# Dave Muhlbauer



A case for Dave Muhlbauer as Deidre DeJear's running mate

C.J. Petersen chairs the Carroll County Democratic Party and a member of the Iowa Democratic Party State Central Committee. This commentary first appeared in the Carroll Times Herald.

Small business owner and Drake University grad Deidre DeJear is no stranger to making history.

She earned her political bona fides working for a young, charismatic long shot back in 2008 — and in 2018, when she was Iowa’s first Black statewide nominee of a major political party, President Barack Obama returned the favor with his endorsement of her bid to become Iowa’s secretary of state.

In DeJear, Iowans have a gubernatorial standard-bearer who is long on accomplishments and short on empty rhetoric. She seeks solutions that make sense, finds common ground when it counts, and doesn’t leave the room until a deal is done. DeJear’s friends affectionately call her “Deeds,” and it fits because of what she represents: a shift toward action over empty promises from the governor’s mansion.

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Dave Muhlbauer ends Senate campaign after family tragedy

Dave Muhlbauer announced on November 23 that he is ending his U.S. Senate campaign to take more time to grieve with his family. Douglas Burns reported for the Carroll Times Herald that Muhlbauer’s 4-year-old nephew Jed Riesselman died in a farm accident on August 12.

In a statement posted on his social media feeds, Muhlbauer said the loss of his nephew “has had a devastating effect on our family. It’s something you can never prepare yourself for and will leave a hole that will never be filled.”

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IA-Sen: A big quarter for Abby Finkenauer

The latest Federal Election Commission filings from Iowa’s U.S. Senate candidates included one big surprise. Former U.S. Representative Abby Finkenauer raised more money than seven-term Senator Chuck Grassley during the third quarter of the year.

Follow me after the jump for highlights on fundraising and spending by all the Senate candidates.

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Why Mike Franken thinks he can beat Chuck Grassley

The Democratic field for U.S. Senate appears to be set at last, with retired Vice Admiral Mike Franken’s campaign launch on October 14. Franken is the fifth Democrat to join the field, following Dave Muhlbauer, Abby Finkenauer, Glenn Hurst, and Bob Krause.

Although he got a later start than his primary competitors, Franken enters the race with a strong base, having received 68,851 votes (nearly 25 percent) in last year’s four-way primary for U.S. Senate. Nominee Theresa Greenfield benefited from massive establishment support and some $7 million in outside spending before the June 2020 primary.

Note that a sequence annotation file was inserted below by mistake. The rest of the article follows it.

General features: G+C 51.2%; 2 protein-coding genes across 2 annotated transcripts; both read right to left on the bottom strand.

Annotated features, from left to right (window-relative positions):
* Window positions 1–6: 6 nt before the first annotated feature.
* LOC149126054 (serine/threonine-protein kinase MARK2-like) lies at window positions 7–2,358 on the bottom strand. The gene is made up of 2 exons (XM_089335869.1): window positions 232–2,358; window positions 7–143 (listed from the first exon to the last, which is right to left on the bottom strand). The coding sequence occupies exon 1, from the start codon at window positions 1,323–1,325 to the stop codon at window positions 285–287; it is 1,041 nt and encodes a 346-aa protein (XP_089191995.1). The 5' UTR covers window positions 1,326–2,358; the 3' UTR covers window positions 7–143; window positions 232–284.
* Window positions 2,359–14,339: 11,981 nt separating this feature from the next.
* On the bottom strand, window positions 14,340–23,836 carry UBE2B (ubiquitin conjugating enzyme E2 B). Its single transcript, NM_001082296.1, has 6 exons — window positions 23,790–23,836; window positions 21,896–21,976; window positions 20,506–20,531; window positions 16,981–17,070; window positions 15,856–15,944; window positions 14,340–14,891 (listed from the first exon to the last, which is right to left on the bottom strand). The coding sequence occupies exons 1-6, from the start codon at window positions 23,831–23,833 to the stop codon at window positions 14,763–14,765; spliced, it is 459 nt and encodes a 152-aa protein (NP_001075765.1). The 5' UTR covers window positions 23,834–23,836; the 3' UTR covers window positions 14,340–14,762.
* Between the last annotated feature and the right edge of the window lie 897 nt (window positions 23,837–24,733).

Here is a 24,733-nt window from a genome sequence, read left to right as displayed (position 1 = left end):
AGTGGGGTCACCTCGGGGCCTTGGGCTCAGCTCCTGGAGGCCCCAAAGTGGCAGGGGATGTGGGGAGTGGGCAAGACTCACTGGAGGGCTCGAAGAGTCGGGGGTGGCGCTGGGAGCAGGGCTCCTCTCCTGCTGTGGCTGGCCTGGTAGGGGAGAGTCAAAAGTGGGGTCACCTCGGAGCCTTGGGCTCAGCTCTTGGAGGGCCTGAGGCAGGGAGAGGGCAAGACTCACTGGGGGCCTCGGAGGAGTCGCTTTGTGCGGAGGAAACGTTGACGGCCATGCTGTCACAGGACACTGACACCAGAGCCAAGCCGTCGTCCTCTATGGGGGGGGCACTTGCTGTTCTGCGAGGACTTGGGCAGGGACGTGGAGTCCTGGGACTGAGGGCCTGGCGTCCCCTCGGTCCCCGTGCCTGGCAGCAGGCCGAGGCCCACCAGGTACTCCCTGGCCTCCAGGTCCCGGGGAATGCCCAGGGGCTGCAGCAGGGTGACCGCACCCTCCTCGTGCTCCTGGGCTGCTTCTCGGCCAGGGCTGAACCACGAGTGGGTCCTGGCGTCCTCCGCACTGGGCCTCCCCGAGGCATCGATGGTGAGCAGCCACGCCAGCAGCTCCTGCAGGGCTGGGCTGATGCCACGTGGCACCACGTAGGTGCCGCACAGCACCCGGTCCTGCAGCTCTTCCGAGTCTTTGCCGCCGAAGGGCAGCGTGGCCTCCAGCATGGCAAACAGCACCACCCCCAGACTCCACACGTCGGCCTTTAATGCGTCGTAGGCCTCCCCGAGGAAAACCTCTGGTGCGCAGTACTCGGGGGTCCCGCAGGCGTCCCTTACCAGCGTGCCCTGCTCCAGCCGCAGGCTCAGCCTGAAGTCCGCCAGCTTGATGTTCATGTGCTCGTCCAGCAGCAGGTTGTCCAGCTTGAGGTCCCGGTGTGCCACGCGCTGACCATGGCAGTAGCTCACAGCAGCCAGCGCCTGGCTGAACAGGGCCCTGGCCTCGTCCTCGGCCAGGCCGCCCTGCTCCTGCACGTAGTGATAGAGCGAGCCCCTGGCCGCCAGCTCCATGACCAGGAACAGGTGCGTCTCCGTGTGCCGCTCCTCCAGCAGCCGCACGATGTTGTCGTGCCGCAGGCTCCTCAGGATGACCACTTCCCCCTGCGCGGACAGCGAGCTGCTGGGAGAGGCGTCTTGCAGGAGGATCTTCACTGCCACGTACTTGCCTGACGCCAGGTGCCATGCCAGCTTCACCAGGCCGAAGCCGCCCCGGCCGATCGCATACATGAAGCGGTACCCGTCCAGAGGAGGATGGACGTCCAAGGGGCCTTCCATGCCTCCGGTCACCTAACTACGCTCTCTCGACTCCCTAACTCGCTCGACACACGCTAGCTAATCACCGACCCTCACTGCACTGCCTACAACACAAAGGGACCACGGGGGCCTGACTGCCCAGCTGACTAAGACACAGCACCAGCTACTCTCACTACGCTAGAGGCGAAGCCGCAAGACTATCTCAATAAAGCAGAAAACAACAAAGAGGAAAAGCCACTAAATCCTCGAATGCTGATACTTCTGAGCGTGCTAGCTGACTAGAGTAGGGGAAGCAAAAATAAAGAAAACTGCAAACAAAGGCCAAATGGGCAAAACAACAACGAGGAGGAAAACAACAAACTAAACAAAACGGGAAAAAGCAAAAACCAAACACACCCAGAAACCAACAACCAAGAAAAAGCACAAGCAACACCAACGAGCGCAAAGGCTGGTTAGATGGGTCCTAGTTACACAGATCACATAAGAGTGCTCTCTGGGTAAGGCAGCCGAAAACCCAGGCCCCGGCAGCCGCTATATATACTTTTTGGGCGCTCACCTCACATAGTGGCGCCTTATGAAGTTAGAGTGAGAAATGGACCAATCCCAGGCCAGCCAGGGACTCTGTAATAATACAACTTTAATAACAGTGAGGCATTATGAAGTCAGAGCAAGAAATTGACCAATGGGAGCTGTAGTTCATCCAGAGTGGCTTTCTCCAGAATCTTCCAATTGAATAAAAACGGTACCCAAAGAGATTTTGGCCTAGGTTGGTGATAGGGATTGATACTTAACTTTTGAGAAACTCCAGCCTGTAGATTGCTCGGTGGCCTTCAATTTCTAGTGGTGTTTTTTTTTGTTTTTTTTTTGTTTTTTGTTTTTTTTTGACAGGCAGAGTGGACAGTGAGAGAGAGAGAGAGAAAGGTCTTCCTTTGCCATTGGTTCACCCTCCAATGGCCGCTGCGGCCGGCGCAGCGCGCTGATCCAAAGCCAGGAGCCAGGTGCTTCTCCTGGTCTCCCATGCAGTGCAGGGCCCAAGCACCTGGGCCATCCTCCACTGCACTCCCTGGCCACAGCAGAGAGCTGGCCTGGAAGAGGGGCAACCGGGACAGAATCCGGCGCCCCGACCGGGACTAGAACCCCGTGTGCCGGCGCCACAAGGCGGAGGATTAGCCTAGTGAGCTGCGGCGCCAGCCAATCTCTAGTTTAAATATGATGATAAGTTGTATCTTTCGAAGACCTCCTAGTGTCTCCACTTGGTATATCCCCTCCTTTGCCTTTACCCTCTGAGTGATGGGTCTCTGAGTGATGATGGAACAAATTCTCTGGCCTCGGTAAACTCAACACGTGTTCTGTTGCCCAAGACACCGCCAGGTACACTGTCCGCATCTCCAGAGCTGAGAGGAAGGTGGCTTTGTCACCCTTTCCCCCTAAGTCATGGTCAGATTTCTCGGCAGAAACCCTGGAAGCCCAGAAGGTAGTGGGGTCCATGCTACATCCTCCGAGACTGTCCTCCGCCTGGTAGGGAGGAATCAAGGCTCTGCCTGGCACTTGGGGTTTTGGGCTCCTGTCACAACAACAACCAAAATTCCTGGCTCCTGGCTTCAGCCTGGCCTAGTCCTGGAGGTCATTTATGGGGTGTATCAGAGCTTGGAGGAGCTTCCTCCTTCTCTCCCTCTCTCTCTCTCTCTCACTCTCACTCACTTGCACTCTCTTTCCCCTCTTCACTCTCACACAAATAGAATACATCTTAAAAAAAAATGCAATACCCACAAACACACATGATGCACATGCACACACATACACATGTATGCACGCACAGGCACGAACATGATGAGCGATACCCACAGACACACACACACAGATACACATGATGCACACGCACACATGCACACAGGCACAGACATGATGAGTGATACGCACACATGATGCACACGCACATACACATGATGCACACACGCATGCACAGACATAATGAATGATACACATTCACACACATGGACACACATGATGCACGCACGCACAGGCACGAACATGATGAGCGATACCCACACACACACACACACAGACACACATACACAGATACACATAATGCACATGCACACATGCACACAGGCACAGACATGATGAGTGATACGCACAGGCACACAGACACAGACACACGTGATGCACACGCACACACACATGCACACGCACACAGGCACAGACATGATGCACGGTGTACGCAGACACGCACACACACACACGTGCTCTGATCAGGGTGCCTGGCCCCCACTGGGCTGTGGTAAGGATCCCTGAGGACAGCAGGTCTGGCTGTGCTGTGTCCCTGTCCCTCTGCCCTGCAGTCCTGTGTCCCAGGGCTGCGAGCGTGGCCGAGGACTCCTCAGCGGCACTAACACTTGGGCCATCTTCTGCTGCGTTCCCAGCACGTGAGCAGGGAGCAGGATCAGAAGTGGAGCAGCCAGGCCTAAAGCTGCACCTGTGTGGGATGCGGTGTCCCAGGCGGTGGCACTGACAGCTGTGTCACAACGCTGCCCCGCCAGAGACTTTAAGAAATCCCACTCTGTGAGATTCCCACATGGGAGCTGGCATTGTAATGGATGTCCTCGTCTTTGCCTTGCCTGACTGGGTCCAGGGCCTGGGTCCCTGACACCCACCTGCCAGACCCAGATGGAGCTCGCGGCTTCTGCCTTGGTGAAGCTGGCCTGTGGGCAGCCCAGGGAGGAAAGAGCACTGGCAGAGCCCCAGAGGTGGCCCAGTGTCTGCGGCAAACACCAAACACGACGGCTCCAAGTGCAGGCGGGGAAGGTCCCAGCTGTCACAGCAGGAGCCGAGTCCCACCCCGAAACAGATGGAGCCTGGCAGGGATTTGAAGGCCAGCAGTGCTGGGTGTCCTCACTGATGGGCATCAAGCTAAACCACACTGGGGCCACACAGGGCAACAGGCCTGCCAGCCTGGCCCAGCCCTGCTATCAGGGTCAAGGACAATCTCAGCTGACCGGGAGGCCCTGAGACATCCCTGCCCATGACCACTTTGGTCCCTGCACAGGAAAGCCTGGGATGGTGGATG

During an October 14 telephone interview, Franken discussed his decision to run and his stance on some major issues of the day.

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Mike Franken leans toward repeat U.S. Senate bid

Retired Admiral Mike Franken is strongly leaning toward seeking the Democratic nomination for U.S. Senate in 2022, provided he gets “a clean bill of health” following an upcoming surgery at the Walter Reed National Military Medical Center. Speaking to Bleeding Heartland by phone on August 4, Franken confirmed he is putting pieces together for another campaign and thinks he could “add value” in the Senate. But first, he needs to ensure he is “entirely capable of running” and serving a six-year term.

Franken would enter the race with a strong base among Iowa Democrats, having received 68,851 votes (nearly 25 percent) in the four-way 2020 primary. Nominee Theresa Greenfield benefited from massive establishment support and some $7 million in outside spending before the June election.

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Iowa Senate primary has new front-runner, more level playing field

Former U.S. Representative Abby Finkenauer made it official on July 22: she’s running for the U.S. Senate. And even though signs point to long-serving Senator Chuck Grassley seeking another term in 2022, at least two other people are poised to compete against Finkenauer and Dave Muhlbauer for the Democratic nomination.

Finkenauer will carry several advantages into the primary campaign. But compared to Iowa’s last Democratic race for U.S. Senate, the contenders will be playing on a much more level field.

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